William Shakespeares Romeo and Juliet is generally looked upon as a tragedy. There are many events that lead up to the tragic ending, and Fate plays a powerful role in each one. Fate becomes even more influential through the attention given to it by the characters. This is shown especially in the Queen Mab speech, which is given by Mercutio. The speech starts off lightly, signifying Love, but it continues to grown darker, Fate having the final word. In this monologue, Queen Mab is Fate. She is the influence that compels the Lovers to love more, Lawyers to persecute more, and the Soldiers to kill and conquer. While Queen Mab is literally Fate, the speech itself drives forward in a halting way that keeps getting more frantic and more intense. It has a driving force that is unknown to even those who it works through, which is the definition of Fate. This unseen authority moves the lives of the characters with little intervention from Love. Fate, not Love, is the main power behind the plot. Fate, not Love, is the main power behind the plot.
But Love is not a completely powerless entity in this play. There are times when Love pulls the plot in another direction. Love is how Romeo found Juliet on the balcony. When Juliet asks him how he discovered her on her balcony, Romeo replies, By love, that first did prompt me to enquire; / He lent me counsel . In this example, Love is clearly intervening with Romeo and Juliets lives. Love leads Romeo to Juliets window. That being said, Love also plays a subtle role in the storys course. Love for Juliet causes Romeo to interfere in the fight between Tybalt and Mercutio, in turn causing Mercutios death. Romeos cousinly love for Tybalt, and his refusal to fight him, gives Tybalt the opportunity to strike at Mercutio.
However, even with some evidence, it is plainly seen that Love does not hold the same power as Fate. Fate clearly drives the story. The characters recognize Fate countless times, bringing more attention to its power. The first time the audience is aware of Fate is when Romeo is lamenting his unrequited love for Rosaline. Romeo says, Ay, mine own fortune in my misery. Romeo is making an attempt to read what Fate has in store for him. He thinks his fate is to eternally pine for Rosaline. Although he is wrong about what Fate has planned for him, this moment in the play alerts the reader that Fate plays an important role in the characters lives. Fate is next mentioned when Romeo kills Tybalt. O, I am fortunes fool! Romeo again recognizes the effect that Fate has had on his life. Afterwards, Juliet speaks of Romeos banishment by questioning Fate. O fortune, fortune! All men call thee fickle: / If thou art fickle, what doest thou with him / That is renownd for faith? Be fickle fortune . Although all of these examples show the immense power that Fate controls, the most notable of Fates interventions is when Friar John is unable to deliver Friar Laurences letter. Friar Laurence immediately picks up on this intrusion by Fate, calling it Unhappy fortune! This troublesome Fate is what Mercutio describes in his monologue, depicted by Queen Mab. She is bringing people further into their pre-destined fate, willing to manipulate and violate anything in her path to help her cause. She does this to her subjects without mercy. As Mercutio continues to expand on her exploits, he becomes more and more impassioned as some invisible force compels him forward.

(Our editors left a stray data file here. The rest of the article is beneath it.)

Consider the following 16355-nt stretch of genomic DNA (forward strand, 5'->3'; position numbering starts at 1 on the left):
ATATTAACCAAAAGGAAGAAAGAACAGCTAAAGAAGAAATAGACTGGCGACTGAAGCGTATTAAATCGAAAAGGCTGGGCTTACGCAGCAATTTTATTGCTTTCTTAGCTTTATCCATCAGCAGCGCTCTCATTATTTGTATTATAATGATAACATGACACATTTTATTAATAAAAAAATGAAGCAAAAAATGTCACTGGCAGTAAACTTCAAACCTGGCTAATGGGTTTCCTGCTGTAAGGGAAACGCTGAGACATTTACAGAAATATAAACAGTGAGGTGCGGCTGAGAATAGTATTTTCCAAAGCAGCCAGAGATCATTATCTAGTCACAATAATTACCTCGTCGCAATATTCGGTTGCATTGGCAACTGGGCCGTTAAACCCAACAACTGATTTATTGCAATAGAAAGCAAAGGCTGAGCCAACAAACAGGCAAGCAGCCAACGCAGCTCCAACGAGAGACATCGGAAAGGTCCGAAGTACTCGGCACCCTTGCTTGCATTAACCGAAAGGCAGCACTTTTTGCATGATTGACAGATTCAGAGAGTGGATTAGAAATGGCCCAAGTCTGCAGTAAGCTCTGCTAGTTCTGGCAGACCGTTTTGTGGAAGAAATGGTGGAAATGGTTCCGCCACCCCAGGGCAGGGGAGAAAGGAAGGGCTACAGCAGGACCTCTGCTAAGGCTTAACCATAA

An unseen force seems to affect even the language of the characters, as Fate touches every aspect of the play. Mercutios rapid progression in his monologue is only one of the places where the meter and pace of the poetry seems to be controlled by some outside force. An outside force which audience is led to believe is Fate. The two most notable examples are the dialogues of the Nurse and Friar Laurence in the third act. The Nurse begins Act III: Scene 2 by introducing the fight between Romeo and Tybalt to Juliet. As their conversation continues, the pace becomes increasingly frenzied. The Nurse continually gives Juliet reason to believe that Romeo is dead, making Juliet nearly hysteric at the end of their discussion . The Friars speech to Romeo is equally passionate. The Friar begins by trying to convince Romeo to stop being so pessimistic about his banishment, but the speech ends with the Friar directing Romeo out of the cell and to Juliets side . These dialogues keep hurdling forward, until they finally reach their end, an ending predestined by Fate, but enticed forward by Love.
As the play goes along, the line between Fate and Love become fuzzier. The Chorus says in the beginning of the play that Romeo and Juliet are star-crossed lovers ; they are destined to be together. Upon first seeing Juliet, Romeo proclaims, Did my heart love till now? Forswear it, sight, / For I neer saw beauty till this night. Juliet returns Romeos love instantly, saying, If he be married /My grave is like to be my wedding bed. The inability to distinguish between Fate and Love being the driving influence is next apparent at their death. We are told that pair was destined to die, but had their love not been present, there would not have been cause to commit suicide. Romeos final words (Heres to my love! ) show Loves power in the story.
Even so, I am reluctant to say that Love is more powerful than Fate. Love can be ignored, but Fate is always present. Romeo ignores Fate when Mercutio speaks of it. Nonetheless, Romeo becomes ultimately a subject of Fate, but being led by Love. Fate and Love seem to work almost simultaneously in places, and together, bring about the tragic ending of the play.